Photo: George Garcia, President of G.C. Garcia, Inc.
George Garcia to Moderate Panel with Area Mayors.
While investments and progress serve as the foundations for economic development, a broader set of strategies includes streamlined interactions and processes among developers, entrepreneurs and government officials. In turn, the vitality of local and statewide economies often is driven by the businesses, organizations, cities, and people with a desire to create growth-worthy locales.
Relationships between developers or other business owners and community leaders will be explored when our own George Garcia leads a panel discussion at NEDA’s Nevada Economic Development Conference in August.
George founded G.C. Garcia, Inc. in 1995, and since then, we have become a leading commercial real estate development, redevelopment and planning services company. He has helped guide processes for decades that have contributed to the state becoming a mecca for growth, and every day we work with our clients to guide every aspect of redeveloping, acquiring or building new locations.
During the panel, George will engage with two mayors who have expressed support for development projects: Mayor John J. Lee of North Las Vegas, Nev., and Mayor Debra March of Henderson, Nev. John Ramous, senior vice president and regional manager at Harsch Investment Properties, will also be a panelist.
The discussion will take place Tuesday, Aug. 27, 2 p.m. PDT, at the Green Valley Ranch Casino Resort in Henderson, Nev.
The panel will address what best constitutes a good economic development strategy for developers and city governments, including striking the balance between more or less regulation. The related roles of mayors, city councils and planning commissions will be explored.
George has found the best development results derive from city leaders who are strategic in organizing regulations that benefit citizens, while also being conducive to business development.
“The question is not necessarily about regulation levels,” George says. “The question is: Are Nevada cities using targeted regulations, and are the regulations achieving their goals? It’s best to be clear and targeted in assessing regulation’s impacts.”
Responsiveness of mayors and city councils is key to making a development’s engine hum. “I believe a mayor’s role should be clear: It’s leadership,” he says. “A mayor should be involved in understanding a city’s marketplace by interfacing with the business community.”
He also has found that when government planning staffs provide information about growth goals, coupled with support of council members, synergy evolves for the advancement of an area and the projects developers are attempting to accomplish.
George says that members of the development community make their determination as to whether a city is conducive for them to do business via a variety of factors. Much of this has to do with time.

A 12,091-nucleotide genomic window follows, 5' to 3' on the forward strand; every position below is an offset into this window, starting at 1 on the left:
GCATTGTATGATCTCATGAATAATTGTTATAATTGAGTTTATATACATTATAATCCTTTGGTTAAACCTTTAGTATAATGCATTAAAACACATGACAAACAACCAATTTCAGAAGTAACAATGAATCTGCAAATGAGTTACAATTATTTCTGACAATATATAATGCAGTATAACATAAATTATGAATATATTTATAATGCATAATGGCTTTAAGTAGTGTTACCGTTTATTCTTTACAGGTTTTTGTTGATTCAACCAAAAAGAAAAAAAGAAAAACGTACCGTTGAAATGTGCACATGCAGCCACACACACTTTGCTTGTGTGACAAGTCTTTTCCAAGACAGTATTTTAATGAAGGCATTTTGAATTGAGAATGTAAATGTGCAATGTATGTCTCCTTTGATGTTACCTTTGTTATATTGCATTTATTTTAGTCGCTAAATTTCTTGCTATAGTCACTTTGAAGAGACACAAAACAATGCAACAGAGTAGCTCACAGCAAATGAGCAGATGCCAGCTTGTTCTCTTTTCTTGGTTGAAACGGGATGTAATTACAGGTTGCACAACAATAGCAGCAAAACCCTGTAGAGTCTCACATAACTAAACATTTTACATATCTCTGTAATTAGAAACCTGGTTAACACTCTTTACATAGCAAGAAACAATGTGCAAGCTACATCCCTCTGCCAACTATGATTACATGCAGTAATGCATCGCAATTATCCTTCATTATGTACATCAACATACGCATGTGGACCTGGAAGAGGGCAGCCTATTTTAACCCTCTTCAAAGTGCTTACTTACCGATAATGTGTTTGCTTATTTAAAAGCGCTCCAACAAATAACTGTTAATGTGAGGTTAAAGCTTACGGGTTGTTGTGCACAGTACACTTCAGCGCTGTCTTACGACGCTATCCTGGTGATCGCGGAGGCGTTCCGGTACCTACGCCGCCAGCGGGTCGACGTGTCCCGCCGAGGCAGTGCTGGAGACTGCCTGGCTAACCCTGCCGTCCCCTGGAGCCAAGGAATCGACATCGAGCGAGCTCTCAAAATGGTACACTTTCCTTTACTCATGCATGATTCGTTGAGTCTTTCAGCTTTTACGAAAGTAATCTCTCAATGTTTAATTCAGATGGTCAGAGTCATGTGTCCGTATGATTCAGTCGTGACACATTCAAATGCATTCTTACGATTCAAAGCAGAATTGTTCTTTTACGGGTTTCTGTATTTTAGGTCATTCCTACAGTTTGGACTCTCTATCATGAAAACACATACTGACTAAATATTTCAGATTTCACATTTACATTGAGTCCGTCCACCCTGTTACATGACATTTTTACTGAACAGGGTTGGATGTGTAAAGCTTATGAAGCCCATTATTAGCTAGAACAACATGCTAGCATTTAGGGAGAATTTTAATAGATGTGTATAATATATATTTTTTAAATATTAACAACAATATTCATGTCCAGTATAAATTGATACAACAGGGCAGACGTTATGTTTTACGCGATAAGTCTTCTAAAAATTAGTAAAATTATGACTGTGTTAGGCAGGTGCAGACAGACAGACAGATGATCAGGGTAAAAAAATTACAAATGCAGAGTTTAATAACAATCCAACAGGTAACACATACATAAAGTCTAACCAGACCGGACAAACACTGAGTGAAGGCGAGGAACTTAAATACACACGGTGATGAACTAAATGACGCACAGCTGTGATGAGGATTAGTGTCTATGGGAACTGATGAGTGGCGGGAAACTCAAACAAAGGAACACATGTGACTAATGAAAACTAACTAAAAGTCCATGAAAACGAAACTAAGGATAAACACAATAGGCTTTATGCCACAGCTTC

“They need to align with the city in which they are developing as well as predict the timeline between the infancy of a project and delivery to tenants,” George says.
Mayor Lee has been hands-on in bringing smart development to his community and recognizing that time stops for no developer.
He says, “One of the most expensive things about development is the price of interest one pays on projects that take you too long to get through the planning process and building process.”
Mayor Lee has created a facilitating approach. “I have two speeds, fast and faster,” he says. “In North Las Vegas, I have built a system that helps businesses expedite opening.”
Lee sees to it that regulations and ordinances are specific to what is really needed.
Photo: Mayor John J. Lee, City of North Las Vegas, Nev.
“We have streamlined so much that I’ve allowed the planning commission to accept more responsibility and leadership. This is so developers don’t have to go through the planning commission, then come to the council, which reduces the time for them to begin projects. We have streamlined everything we can to make it easier for them to be successful as our business partners.”
This sort of streamlining is a prevailing strategy among city officials that encourage commercial development. Mayor March is supportive as well, and she understands the development community likes to have clear expectations.
Photo: Mayor Debra March, City of Henderson, Nev.
“They like to know what they’re dealing with and that there is consistency,” she says. “That’s what Henderson does well. We have a strategic plan and a comprehensive plan. We set the table through good community planning and outreach. Then, the development community knows what to expect when they come to Henderson.”
To learn more: www.nevadaeconomicdevelopmentconference.com/schedule-2019/